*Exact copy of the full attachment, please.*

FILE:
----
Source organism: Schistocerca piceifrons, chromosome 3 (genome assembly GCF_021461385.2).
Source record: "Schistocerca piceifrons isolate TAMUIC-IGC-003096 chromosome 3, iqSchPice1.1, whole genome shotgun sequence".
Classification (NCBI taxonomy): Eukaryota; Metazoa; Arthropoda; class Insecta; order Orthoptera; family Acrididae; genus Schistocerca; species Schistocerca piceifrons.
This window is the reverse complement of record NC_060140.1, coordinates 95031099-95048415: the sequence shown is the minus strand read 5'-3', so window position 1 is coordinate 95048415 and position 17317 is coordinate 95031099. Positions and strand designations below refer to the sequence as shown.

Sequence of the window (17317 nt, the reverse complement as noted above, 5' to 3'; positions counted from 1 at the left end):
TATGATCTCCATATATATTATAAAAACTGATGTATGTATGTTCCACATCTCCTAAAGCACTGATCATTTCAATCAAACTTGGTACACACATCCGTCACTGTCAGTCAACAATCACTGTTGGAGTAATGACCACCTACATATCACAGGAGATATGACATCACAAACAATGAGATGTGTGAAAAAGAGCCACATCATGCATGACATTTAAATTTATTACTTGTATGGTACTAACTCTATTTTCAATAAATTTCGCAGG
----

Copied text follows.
Source organism: Schistocerca piceifrons, chromosome 3 (genome assembly GCF_021461385.2).
Source record: "Schistocerca piceifrons isolate TAMUIC-IGC-003096 chromosome 3, iqSchPice1.1, whole genome shotgun sequence".
Classification (NCBI taxonomy): Eukaryota; Metazoa; Arthropoda; class Insecta; order Orthoptera; family Acrididae; genus Schistocerca; species Schistocerca piceifrons.
This window is the reverse complement of record NC_060140.1, coordinates 95031099-95048415: the sequence shown is the minus strand read 5'-3', so window position 1 is coordinate 95048415 and position 17317 is coordinate 95031099. Positions and strand designations below refer to the sequence as shown.

Sequence of the window (17317 nt, the reverse complement as noted above, 5' to 3'; positions counted from 1 at the left end):
TATGATCTCCATATATATTATAAAAACTGATGTATGTATGTTCCACATCTCCTAAAGCACTGATCATTTCAATCAAACTTGGTACACACATCCGTCACTGTCAGTCAACAATCACTGTTGGAGTAATGACCACCTACATATCACAGGAGATATGACATCACAAACAATGAGATGTGTGAAAAAGAGCCACATCATGCATGACATTTAAATTTATTACTTGTATGGTACTAACTCTATTTTCAATAAATTTCGCAGG